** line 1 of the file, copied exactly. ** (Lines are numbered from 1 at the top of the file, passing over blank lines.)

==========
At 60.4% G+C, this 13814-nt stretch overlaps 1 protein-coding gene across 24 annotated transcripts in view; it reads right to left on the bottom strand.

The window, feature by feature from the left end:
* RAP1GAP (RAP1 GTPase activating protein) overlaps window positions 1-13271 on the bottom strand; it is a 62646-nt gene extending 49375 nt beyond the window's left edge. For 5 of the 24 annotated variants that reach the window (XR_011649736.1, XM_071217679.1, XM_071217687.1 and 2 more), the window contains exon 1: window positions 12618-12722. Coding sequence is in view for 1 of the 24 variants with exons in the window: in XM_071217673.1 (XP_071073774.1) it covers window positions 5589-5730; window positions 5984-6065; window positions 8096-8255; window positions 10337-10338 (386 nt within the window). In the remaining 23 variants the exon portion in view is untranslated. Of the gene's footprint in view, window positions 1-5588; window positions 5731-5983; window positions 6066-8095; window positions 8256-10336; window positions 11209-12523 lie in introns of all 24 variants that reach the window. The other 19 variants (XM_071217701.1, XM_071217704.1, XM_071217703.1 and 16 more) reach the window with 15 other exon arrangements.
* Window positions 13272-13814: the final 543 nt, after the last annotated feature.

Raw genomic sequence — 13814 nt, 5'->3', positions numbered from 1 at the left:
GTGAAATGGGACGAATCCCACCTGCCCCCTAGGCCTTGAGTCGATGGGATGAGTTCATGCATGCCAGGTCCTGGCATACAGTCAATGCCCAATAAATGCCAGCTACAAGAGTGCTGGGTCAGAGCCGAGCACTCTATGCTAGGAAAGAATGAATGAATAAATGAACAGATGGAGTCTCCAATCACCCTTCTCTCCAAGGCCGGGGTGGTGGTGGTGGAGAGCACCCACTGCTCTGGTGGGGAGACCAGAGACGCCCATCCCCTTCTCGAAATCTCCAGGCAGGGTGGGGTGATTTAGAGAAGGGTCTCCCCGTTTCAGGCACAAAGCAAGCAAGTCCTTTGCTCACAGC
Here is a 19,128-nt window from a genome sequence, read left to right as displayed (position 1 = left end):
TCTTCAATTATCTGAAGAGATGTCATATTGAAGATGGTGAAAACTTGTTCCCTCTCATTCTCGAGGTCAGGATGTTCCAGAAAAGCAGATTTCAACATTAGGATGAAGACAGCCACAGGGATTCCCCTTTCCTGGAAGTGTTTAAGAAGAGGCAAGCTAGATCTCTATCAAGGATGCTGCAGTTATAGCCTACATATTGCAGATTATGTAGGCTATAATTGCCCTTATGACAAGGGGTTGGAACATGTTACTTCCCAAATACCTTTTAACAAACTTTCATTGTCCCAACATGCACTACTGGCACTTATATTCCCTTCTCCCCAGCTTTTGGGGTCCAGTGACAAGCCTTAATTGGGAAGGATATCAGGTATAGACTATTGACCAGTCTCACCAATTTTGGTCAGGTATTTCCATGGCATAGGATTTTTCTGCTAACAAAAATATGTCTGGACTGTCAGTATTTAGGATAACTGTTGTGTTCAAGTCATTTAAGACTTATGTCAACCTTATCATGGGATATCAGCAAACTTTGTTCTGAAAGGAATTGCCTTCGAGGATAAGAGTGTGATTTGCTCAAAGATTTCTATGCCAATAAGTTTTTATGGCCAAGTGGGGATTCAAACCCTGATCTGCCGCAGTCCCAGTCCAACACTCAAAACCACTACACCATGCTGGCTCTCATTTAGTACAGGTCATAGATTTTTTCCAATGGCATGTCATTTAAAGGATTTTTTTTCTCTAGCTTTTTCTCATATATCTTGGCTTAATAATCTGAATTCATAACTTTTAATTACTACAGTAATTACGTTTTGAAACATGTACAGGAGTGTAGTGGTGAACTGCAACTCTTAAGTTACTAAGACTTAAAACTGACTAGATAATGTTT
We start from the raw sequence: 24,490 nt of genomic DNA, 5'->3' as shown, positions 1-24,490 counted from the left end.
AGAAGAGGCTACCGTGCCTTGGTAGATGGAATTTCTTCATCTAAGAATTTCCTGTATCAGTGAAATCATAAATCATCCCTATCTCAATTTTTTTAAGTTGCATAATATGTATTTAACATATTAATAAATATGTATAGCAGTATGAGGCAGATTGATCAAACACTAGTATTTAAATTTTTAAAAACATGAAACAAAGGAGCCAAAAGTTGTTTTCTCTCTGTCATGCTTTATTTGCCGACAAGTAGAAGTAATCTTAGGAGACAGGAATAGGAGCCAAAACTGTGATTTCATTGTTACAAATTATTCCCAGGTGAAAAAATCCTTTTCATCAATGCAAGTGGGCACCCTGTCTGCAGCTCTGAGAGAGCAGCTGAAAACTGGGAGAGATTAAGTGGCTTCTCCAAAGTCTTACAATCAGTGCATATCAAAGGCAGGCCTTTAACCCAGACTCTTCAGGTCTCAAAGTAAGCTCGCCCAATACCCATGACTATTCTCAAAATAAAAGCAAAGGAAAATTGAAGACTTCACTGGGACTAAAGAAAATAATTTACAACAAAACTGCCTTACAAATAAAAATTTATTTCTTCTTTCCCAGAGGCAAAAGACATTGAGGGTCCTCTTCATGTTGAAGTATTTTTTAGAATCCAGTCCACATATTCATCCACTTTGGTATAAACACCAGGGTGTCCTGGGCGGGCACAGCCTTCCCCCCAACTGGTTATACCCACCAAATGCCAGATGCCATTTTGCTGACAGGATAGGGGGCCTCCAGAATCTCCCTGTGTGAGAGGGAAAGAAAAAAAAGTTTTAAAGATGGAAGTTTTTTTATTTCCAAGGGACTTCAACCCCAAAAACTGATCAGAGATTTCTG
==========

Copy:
At 60.4% G+C, this 13814-nt stretch overlaps 1 protein-coding gene across 24 annotated transcripts in view; it reads right to left on the bottom strand.